Furthermore, Microsoft is gaining traction not only in enterprise infrastructure but also with its portals and collaboration offerings. For example, many insurance firms have been using SharePoint as a document repository, reporting and workflow management tool as part of the requirement for Solvency II compliance. What makes SharePoint a success is its versatility so firms can tackle multiple business requirements with just one solution.

Many firms have begun to realise the value of managing and utilising data effectively. Regulatory requirements make this an additional priority for those in the financial services industry. Which IT solutions have been changing the data centre and business intelligence landscape recently?

There are number of challenges when it comes to storing, managing and utilising data. Firstly, the volume, velocity, and variety of data demands much more powerful processing capabilities. That poses a challenge to today’s data centres. Secondly, fundamental to any business intelligence is the quality, accuracy and accessibility of data. Thirdly, with ‘trusted’ data, business users also need to have the flexibility to generate analytics and reports according to their functional requirements.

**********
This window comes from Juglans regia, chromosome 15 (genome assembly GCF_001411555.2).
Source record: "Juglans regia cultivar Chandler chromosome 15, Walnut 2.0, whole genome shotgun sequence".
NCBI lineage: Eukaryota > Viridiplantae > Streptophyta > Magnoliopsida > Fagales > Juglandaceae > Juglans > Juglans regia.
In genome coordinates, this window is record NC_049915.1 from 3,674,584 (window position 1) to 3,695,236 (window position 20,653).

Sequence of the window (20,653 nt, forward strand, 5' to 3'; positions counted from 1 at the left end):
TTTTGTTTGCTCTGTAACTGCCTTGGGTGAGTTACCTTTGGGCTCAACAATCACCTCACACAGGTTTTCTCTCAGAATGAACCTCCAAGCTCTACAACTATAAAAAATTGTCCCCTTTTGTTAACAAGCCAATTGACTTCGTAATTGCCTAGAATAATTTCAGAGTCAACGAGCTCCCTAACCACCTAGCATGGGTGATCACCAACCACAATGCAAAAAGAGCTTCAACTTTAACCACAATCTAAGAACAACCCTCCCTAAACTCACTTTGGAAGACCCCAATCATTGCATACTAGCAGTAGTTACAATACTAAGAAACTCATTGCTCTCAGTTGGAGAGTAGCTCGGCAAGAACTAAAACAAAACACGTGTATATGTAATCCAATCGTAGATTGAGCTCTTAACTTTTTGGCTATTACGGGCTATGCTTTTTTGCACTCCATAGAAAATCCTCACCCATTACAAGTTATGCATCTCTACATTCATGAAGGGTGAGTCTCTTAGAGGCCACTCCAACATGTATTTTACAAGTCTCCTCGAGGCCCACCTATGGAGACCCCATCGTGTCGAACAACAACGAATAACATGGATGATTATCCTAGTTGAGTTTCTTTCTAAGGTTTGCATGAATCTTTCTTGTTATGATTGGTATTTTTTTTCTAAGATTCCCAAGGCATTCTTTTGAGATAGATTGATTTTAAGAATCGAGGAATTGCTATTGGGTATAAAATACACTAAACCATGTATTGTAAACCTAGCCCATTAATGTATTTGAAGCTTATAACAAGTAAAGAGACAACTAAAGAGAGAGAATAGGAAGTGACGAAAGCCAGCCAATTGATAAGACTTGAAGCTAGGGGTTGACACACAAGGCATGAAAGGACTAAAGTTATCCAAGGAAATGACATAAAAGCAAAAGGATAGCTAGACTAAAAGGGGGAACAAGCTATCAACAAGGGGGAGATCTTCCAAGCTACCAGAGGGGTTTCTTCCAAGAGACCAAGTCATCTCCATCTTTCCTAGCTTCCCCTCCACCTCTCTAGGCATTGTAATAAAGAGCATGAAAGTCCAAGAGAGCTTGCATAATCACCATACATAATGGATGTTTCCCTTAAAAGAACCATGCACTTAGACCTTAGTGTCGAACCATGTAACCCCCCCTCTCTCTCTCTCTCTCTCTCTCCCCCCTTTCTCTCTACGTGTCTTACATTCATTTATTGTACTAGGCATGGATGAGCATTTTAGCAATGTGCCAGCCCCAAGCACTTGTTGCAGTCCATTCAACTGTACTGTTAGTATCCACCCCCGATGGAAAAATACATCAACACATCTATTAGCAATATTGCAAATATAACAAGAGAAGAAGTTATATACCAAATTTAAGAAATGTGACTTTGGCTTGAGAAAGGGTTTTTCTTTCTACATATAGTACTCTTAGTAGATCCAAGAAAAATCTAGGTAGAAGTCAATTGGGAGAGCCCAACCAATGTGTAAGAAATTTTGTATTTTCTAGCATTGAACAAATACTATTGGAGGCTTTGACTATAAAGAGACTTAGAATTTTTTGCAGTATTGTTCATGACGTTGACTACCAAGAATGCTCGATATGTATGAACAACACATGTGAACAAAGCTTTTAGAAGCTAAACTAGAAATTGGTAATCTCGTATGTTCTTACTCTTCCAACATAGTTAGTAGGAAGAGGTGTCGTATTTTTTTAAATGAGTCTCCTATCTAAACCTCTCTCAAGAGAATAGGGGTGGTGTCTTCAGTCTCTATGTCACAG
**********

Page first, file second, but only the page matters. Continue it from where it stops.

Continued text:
Microsoft has considered these factors with SQL 2012, which features master data management, data quality services and self-service BI. Combined with SharePoint, users will also receive stunning and interactive visual representation.
These Microsoft solutions are relevant to banking and financial sector given tightening regulatory compliance. For instance, many new guidelines, such as those surrounding capital requirements – Basel III and Solvency II for banking and insurance respectively – demand rigorous discipline in terms of the accuracy and lineage of data from which the calculations are based on. There are also strict reporting requirements which require a lot of manual processes if the right tools are not in place.